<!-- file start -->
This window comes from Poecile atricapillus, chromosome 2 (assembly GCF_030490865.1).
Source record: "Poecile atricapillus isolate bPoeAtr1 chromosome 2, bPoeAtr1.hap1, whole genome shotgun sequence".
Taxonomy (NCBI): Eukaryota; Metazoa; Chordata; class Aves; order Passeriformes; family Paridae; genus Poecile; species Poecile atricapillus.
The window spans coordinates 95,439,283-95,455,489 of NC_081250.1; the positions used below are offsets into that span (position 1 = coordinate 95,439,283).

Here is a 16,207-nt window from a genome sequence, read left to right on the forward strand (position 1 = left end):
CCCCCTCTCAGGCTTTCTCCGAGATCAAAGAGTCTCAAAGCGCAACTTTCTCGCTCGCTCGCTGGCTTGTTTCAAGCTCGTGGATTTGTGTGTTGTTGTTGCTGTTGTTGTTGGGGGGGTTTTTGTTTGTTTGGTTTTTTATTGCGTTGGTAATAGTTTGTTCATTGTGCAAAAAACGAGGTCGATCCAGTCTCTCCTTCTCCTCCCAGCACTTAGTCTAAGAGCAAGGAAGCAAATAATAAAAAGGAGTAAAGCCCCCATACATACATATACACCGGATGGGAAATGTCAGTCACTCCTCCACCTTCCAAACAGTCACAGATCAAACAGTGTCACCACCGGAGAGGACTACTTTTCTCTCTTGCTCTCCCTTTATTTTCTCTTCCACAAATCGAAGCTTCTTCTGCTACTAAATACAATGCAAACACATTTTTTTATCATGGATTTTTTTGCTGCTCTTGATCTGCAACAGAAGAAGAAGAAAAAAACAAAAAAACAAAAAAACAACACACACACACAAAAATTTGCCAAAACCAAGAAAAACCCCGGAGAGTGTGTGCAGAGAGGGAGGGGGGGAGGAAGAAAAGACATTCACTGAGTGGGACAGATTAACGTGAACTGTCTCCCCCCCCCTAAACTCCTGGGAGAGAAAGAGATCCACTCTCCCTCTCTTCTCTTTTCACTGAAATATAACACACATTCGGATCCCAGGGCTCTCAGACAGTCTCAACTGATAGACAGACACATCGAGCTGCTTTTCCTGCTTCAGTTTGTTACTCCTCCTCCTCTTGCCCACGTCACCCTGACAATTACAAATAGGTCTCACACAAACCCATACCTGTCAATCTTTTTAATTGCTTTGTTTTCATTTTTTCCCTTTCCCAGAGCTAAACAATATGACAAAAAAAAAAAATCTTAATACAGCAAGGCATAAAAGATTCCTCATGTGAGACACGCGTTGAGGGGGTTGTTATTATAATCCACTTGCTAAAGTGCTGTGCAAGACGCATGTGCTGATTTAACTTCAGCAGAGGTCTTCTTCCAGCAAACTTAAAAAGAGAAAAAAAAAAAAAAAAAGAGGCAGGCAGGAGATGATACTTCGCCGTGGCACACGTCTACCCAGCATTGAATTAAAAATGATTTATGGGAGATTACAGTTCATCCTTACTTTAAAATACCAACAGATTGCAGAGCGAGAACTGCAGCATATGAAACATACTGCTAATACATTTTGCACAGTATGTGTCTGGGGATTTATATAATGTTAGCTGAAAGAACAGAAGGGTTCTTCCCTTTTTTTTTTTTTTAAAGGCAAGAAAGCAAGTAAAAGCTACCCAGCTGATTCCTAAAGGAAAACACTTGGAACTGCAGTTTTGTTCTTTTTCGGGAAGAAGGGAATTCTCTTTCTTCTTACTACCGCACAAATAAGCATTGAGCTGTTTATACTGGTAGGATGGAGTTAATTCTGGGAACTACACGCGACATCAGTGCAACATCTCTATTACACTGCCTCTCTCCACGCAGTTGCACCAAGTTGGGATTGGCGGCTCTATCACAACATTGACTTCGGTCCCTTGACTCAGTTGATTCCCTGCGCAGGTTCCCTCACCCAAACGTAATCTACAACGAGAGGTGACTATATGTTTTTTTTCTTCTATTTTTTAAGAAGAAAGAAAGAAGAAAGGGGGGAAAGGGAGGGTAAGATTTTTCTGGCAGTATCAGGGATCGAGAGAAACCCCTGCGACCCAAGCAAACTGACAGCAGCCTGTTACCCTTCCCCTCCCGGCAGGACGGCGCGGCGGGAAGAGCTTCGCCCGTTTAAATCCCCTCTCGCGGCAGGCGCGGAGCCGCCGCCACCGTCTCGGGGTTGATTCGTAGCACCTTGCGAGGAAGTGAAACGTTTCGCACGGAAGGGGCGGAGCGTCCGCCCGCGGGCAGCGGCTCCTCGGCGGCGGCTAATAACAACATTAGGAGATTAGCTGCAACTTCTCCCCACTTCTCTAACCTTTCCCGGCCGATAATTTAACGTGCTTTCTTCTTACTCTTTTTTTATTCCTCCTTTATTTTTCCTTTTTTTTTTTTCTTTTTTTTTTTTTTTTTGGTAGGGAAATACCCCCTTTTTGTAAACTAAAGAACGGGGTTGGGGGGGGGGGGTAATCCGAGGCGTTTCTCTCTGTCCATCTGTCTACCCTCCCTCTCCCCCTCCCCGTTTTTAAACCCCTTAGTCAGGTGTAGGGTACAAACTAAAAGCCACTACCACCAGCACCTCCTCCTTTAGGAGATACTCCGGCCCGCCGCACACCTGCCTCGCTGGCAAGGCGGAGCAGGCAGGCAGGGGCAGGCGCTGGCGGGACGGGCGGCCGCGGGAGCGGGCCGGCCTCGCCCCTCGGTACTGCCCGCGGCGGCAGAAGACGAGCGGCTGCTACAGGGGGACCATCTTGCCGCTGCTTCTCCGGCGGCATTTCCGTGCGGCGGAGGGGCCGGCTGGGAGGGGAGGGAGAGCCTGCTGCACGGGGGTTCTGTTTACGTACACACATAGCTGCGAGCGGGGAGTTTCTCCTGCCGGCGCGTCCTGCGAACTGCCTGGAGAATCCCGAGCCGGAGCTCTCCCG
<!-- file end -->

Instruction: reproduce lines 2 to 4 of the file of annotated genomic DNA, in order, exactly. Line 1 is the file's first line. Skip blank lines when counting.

Source record: "Poecile atricapillus isolate bPoeAtr1 chromosome 2, bPoeAtr1.hap1, whole genome shotgun sequence".
Taxonomy (NCBI): Eukaryota; Metazoa; Chordata; class Aves; order Passeriformes; family Paridae; genus Poecile; species Poecile atricapillus.
The window spans coordinates 95,439,283-95,455,489 of NC_081250.1; the positions used below are offsets into that span (position 1 = coordinate 95,439,283).